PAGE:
Jul 3, 2019

Jury reduces SEAL Edward Gallagher's rank for posing with dead ISIS fighter

Photo: Sandy Huffaker/Getty Images

A military jury sentenced Navy veteran and SEAL platoon leader Edward Gallagher to a rank reduction Wednesday for posing with the corpse of a 17-year-old ISIS militant, according to NPR. Gallagher had been cleared of first-degree murder and war crimes on Tuesday.

Why it matters: The case had drawn waves of onlookers, including President Trump, who came to Gallagher's defense throughout the trial and considered pardoning him. The rank reduction will affect Gallagher's salary and pension.

Gallagher had been facing first-degree murder charges for the death of the captive ISIS fighter. He was also up against attempted murder charges for shootings of civilians.

What they're saying: In a Fox and Friends interview Wednesday morning prior to his sentencing, Gallagher stated, "They tried to frame me as a criminal from the get go. ... We knew I was innocent of these charges the whole time."

  • Gallagher also offered his thanks to Fox News, Rep. Duncan Hunter, Rep. Ralph Norman for backing him and to Trump for "intervening when he did."
  • Trump tweeted a congratulations to Gallagher and his family Wednesday morning, stating, "You have been through much together. Glad I could help!"

Go deeper

Trump hits back at Mattis: "I gave him a new life"

President Trump speaks at the White House. Photo: Doug Mills - Pool/Getty Images

President Trump unloaded on his former defense secretary via Twitter on Wednesday, hours after James Mattis condemned him for making a "mockery of our Constitution" in his response to mass protests in the wake of George Floyd's killing.

What he's saying: "Probably the only thing Barack Obama & I have in common is that we both had the honor of firing Jim Mattis, the world’s most overrated General. I asked for his letter of resignation, & felt great about it. His nickname was 'Chaos', which I didn’t like, & changed it to 'Mad Dog'"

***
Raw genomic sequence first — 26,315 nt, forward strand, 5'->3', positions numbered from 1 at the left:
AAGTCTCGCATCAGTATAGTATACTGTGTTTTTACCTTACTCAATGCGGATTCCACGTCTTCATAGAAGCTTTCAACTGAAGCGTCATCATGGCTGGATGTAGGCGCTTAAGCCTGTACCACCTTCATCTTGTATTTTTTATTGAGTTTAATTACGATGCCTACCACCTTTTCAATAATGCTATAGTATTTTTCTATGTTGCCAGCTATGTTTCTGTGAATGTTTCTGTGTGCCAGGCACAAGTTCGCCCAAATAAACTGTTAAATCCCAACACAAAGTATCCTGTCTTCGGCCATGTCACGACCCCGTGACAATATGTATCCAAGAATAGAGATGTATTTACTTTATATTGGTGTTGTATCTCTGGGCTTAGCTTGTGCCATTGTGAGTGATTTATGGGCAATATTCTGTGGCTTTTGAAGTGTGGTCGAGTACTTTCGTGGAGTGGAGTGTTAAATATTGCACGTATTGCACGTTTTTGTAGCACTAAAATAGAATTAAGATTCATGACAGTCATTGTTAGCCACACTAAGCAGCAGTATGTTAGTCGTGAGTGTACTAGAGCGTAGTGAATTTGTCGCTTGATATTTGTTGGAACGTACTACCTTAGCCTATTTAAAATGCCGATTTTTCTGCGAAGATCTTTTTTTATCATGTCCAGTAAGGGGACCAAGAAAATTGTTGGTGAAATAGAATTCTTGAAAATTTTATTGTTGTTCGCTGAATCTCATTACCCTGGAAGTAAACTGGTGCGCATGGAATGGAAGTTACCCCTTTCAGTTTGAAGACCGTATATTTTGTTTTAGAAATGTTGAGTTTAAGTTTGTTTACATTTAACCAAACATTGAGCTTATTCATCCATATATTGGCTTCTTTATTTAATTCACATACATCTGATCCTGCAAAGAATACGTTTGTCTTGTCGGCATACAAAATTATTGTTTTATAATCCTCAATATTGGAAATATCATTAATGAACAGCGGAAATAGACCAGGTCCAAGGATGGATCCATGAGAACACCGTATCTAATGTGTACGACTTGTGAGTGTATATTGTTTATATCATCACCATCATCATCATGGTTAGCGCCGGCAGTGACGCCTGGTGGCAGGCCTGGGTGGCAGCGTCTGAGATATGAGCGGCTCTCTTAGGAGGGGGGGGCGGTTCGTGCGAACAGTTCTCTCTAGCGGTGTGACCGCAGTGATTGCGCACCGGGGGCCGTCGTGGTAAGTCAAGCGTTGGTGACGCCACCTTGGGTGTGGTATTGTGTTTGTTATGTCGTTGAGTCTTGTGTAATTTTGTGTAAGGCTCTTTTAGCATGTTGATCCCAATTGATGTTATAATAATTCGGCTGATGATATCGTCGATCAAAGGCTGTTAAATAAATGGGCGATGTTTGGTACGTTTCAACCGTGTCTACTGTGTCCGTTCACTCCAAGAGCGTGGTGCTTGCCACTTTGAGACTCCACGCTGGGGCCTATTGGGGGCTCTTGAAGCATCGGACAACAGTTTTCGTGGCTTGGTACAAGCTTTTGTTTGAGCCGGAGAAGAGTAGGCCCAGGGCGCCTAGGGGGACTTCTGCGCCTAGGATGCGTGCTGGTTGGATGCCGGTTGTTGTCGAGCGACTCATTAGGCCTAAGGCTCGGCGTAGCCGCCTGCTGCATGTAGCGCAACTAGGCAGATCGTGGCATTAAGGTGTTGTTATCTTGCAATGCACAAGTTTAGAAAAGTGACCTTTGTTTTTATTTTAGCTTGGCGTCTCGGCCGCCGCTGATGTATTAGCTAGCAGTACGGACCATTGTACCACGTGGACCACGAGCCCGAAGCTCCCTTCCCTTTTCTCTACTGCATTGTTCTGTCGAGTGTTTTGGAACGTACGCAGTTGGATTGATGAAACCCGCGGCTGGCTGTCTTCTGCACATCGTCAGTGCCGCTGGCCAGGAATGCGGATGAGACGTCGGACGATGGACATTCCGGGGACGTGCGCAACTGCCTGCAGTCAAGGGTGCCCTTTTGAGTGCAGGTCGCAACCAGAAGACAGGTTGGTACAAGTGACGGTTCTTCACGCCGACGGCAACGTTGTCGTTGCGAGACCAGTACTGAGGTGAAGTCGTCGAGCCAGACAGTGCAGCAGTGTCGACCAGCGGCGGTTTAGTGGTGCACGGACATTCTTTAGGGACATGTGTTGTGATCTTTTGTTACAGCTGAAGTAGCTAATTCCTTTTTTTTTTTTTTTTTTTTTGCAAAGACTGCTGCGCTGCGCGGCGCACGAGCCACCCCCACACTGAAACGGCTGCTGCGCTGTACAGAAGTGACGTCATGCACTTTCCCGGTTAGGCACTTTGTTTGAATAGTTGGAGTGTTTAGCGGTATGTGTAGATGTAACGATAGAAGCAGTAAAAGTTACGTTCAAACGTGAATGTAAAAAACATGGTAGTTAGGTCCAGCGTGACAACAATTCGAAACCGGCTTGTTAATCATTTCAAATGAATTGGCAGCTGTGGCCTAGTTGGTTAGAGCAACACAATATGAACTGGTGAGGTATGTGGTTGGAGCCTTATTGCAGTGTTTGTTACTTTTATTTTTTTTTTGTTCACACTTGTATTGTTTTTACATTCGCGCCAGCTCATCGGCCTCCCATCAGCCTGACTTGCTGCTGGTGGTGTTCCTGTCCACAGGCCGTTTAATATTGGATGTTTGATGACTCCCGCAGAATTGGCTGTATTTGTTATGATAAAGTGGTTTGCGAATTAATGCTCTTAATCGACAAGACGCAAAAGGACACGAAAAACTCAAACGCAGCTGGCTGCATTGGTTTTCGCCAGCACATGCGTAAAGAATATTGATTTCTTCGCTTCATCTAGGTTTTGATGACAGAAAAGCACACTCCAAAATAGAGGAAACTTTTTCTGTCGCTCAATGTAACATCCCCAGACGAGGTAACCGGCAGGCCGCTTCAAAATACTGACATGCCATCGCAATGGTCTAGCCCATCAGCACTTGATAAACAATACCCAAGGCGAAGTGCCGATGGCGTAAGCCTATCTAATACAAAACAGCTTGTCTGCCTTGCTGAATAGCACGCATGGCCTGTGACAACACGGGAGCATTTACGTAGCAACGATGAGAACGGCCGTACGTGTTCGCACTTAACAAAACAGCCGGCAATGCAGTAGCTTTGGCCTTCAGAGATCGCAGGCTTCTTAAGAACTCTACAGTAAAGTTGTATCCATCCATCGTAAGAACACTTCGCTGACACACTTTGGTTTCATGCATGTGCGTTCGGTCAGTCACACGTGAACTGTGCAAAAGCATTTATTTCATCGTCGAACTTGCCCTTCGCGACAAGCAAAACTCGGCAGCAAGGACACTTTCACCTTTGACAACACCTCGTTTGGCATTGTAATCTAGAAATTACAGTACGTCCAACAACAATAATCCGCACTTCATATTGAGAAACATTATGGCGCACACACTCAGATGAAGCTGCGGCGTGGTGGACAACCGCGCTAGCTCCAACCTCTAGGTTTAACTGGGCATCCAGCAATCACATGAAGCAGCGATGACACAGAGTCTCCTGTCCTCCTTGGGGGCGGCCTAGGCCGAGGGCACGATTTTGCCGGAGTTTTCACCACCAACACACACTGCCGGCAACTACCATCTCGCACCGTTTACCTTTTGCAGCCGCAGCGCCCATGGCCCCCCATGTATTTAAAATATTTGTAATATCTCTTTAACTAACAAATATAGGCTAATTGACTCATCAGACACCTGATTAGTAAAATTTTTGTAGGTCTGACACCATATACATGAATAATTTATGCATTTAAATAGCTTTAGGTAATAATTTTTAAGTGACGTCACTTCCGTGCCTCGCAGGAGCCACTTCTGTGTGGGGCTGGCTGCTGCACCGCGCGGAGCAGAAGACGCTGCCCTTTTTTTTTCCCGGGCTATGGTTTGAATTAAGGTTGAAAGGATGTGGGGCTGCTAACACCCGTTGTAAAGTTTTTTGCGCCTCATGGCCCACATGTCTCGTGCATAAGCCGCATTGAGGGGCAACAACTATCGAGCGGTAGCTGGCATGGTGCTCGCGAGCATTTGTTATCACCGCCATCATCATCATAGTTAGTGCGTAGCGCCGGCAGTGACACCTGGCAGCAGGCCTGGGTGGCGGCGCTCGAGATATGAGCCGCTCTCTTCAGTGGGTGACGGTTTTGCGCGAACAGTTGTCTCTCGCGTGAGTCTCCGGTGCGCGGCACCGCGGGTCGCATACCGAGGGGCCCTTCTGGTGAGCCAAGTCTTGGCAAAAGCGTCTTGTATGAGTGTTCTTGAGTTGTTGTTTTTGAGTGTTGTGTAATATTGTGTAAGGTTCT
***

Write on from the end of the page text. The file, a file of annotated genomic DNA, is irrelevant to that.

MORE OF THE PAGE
Obama praises young protesters, urges mayors to pursue police reforms

Former President Barack Obama called on all mayors to review their use-of-force policies and commit to policing reform in a virtual town hall Wednesday hosted by the Obama Foundation's My Brothers Keepers Alliance.

Why it matters: Obama has addressed the killing of George Floyd and the nationwide protests that followed on social media and in a Medium post, but this was his first time speaking about the past week's events on camera. His voice will add weight to the growing pressure on local, state and federal officials to pursue policing reforms.

James Mattis condemns Trump as a threat to the Constitution

Mattis on Fox in Septemnber 2019 in New York City. Photo: Steven Ferdman/Getty Images

Former Secretary of Defense James Mattis condemned President Trump for making a "mockery of our Constitution" in a statement to The Atlantic on Wednesday, saying he was "appalled" at the president's response to mass protests in the wake of George Floyd's killing.

Why it matters: Trump’s former defense secretary had refrained from publicly criticizing his former boss since resigning in 2018.